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Preserving and Protecting Freight Infrastructure and Routes

Posted by Content Coordinator on Monday, March 19th, 2012



NCFRP Report 16 is the final report of NCFRP Project 24, “Preserving and Protecting Freight Infrastructure and Routes” (FY 2009). The purpose of this project was to provide practical tools to preserve and protect freight facilities and corridors. This report

•    Presents information about freight transportation and its importance to everyday life;
•    Illustrates types of conflicts between freight and other land uses, and their consequences; and
•    Provides tools and resources to preserve facilities and corridors, including prevention or resolution of these conflicts.

The target audience for this study consists of decision makers involved in freight facility operations, freight transportation planning, and land-use decisions. This includes state departments of commerce and transportation, metropolitan planning organizations (MPOs), local officials and their planning offices, legislators and their staffs, freight facility developers, freight operators, and real estate concerns.

One innovative contribution of the NCFRP Project 24 was the development of a website, entitled EnvisionFreight, found at, and an associated guidebook. The “beta” version of the website and guidebook were previewed at the NCFRP Project 24 workshop, held in January 2011. For many of the topics covered in this report, more detailed materials are available on the website. References to these website materials are provided in this report where relevant.

The Importance of Freight Transportation
Freight is an essential and ubiquitous part of our economy. Transportation services are needed to deliver raw and intermediate materials to producers and to deliver final products to retailers and final customers. At its core, freight and its transportation are an integral part of supply chain management (SCM). SCM involves decisions about what to produce, what inputs to use, how to configure a distribution network, how much inventory to maintain, and how to transport inputs and products. Logistics management refers to the part of SCM that involves decisions about how and when to get raw materials, intermediate goods, and finished goods from their respective origins to their destinations. Included in logistics management are interrelated choices of modes of transportation (rail, truck, water, air), shipment characteristics (less-than-load vs. full load, etc.), warehousing, and levels of inventories to maintain.

Freight volumes and the transportation of those volumes are driven by consumption. Moreover, a key determinant of consumption growth is population growth, which makes growth in freight volumes and the need to transport these increasing volumes a virtual certainty. According to the most recent information from the Commodity Flow Survey (CFS), on average, 42 tons of freight worth $39,000 was delivered to every person in the United States in 2007. When considering the distance involved in transporting this freight, an average of 11,000 ton-miles was delivered to every person in the country. To gain perspective on the amount of transportation involved, this is equivalent to carrying one ton of freight for every man, woman, and child in the United States 11,000 miles, or each of the 42 tons of freight for every person over 260 miles.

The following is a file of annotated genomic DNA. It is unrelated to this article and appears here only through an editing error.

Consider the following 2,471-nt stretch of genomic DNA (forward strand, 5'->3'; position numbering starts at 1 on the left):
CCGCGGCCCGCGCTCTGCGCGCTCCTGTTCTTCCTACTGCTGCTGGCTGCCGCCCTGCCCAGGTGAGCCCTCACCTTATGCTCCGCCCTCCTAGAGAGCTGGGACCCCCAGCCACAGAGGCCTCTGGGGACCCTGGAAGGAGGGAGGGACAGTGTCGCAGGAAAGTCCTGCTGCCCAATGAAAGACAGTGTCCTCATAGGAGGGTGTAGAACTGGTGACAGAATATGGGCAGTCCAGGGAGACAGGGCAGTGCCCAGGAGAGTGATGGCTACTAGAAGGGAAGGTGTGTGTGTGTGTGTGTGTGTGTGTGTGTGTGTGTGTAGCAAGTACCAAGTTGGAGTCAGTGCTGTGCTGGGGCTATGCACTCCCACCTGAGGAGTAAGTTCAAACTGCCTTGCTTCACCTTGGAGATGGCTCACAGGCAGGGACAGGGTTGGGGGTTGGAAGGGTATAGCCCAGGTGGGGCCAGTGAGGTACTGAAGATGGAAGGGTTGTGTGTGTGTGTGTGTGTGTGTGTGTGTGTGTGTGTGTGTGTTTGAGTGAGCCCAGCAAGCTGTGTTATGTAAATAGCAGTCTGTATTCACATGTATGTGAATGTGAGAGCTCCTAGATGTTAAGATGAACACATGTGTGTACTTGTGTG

Many factors affect producers’ logistical choices and supply chain configurations. These include the relative costs of transportation modes, the comparative speed and reliability of transportation modes, the ease of switching between modes, the costs of holding inventory, and the amount of logistical costs as a share of total production, distribution, and marketing costs. Improvements in information technology also can improve the utilization of transportation services, making them more attractive relative to the use of other logistics inputs. For example, with just-in-time inventory management, fast and reliable transportation has been combined with information technology to reduce the need for maintaining large inventories.

Figure S-1 illustrates the vital link provided by freight transportation in supply chains and economic performance. Improvements in freight transportation efficiency, reliability, and level of service have numerous economic benefits for production efficiency, optimization of distribution networks, and product choice, and—ultimately —the cost to consumers. As improvements are made in transportation infrastructure, producers are able to centralize their production operations and site their operations in lower-cost areas, because the uncertainties concerning the movement of goods to customers are reduced. Transportation infrastructure improvements also allow a more efficient design of the distribution network. The cost of inventories can be reduced as the needed hedge against transportation uncertainties is reduced. This also allows firms to change their inventories quickly in response to customers’ changing needs or desires. This ultimately leads to lower cost and greater product variety for customers.

Read full report (PDF) here: Preserving and Protecting Freight Infrastructure and Routes

About the National Cooperative Freight Research Program
“The National Cooperative Freight Research Program (NCFRP) conducts research and disseminates timely findings that will inform investment and operations decisions affecting the performance of the freight transportation system.”

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